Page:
He rarely cites his sources. For example, the statement "Germany's exports within the eurozone have fallen from over 50 percent to under 35 percent of its total, while its exports to Asia are taking off" is meaningless: it doesn't tell us which years he is talking about (the countries that joined after 2001 were not typical German exports markets) and everybody's exports to Asia have increased as Asian economies grow. He doesn't tell us where he got the figure that the world's top 20 richest cities (measured by what?) are home to more than 75% of the largest companies (the largest, Wal-mart, is headquartered in Arkansas' small town of Bentonville, the two most valuable ones, Apple and Google, are headquartered in two small Silicon Valley towns, Cupertino and Mountain View). The Democratic Republic of Congo has almost 3,000 kms of paved roads, not "barely one thousand". I don't know where he got the information that "there are fewer than five countries in the world whose GDP is larger than more than $200 billion". Tiny Portugal has a GDP of $201 billion. I think there are at least 40. I don't know what it means that "major cities account for 85% of America's GDP" (i assume "America" means "the USA", not the whole America): what qualifies as a "major city"? and where does this calculation come from? Where did he find that "Chinese companies are investing $13 billion per year across American cities"? (again, i assume he means "US cities" and not all American cities). What qualifies as a city? By the way, the number is actually quite small (0.1% of the USA's GDP). Was the Grand Canal built in the 5th century BC (page 208)? I thought that its construction began in 608 (7th century AD) by order of Sui emperor Yangdi. He sees Russia becoming an agricultural superpower because it "is warming faster than any other country in the world". I couldn't verify this statement and, more importantly, i couldn't verify the science behind the idea that global warming turns a cold region into an agricultural paradise. There might be side-effects that are not obvious to Khanna. "The Internet was born to overcome distance". This is factually false: it was created to survive a nuclear attack by the Soviet Union. Khanna mentions that China has traditionally been the victim of "supply chain wars". Somehow he doesn't think that the Silk Road was important to the creation of wealth of the Tang and Song dynasties, when China was way richer than Europe. I am not sure why Trinidad is an ideal location to redirect Chinese export to the USA.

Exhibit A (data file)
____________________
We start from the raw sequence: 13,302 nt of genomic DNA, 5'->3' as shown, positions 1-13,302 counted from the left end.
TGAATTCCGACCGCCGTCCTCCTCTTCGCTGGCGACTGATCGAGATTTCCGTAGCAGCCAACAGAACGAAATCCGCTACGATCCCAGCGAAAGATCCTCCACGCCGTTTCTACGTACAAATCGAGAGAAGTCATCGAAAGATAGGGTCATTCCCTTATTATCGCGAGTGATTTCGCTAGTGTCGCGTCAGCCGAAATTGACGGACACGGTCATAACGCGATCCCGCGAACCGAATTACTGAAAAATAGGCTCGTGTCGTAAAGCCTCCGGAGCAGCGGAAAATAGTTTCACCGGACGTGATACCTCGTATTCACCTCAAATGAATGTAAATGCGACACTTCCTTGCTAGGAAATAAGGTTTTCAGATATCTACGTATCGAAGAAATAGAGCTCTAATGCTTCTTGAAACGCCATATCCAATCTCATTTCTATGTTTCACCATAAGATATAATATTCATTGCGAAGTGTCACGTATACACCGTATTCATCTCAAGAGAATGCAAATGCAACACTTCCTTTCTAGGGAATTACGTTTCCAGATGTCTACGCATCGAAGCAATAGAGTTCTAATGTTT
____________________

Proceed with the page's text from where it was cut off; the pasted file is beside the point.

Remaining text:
He consistently paints Europe and China as the role models, and the USA as the dumb villain. However, the European Union has so many problems (some of them caused by a degree of connectivity that didn't exist in the past) that it is difficult to view it as the future of the world: economic stagnation in southern Europe, xenophobic parties everywhere, destabilizing masses of refugees, the Greek bailout, Brexit and now the Catalonian secession. It's like pointing at someone with cancer, tuberculosis, diabetes and chronic depression as a model of good health. China is easily the best performing economy of our age but Khanna does not address or minimizes the many challenges that China faces in the future, and doesn't acknowledge the simple fact that, no matter how much the Chinese economy booms, very few foreigners choose to move permanently to China the way they choose to move permanently to California. There must be a difference, and that difference eventually matters, because many of those people on the move are the inventors and founders of the next future. One gets the feeling that Khanna is mostly trying to scare the US government by painting its rivals as healthier, i.e. that he is aiming for contracts from the US government by using a scare tactic (scare tactics don't work with the Chinese government). He discusses the ills of "America" (the USA) and argues that it needs a strategy (duh). He points out that Europeans and Asians care more about their infrastructure spending than about their military spending whereas the USA is the opposite.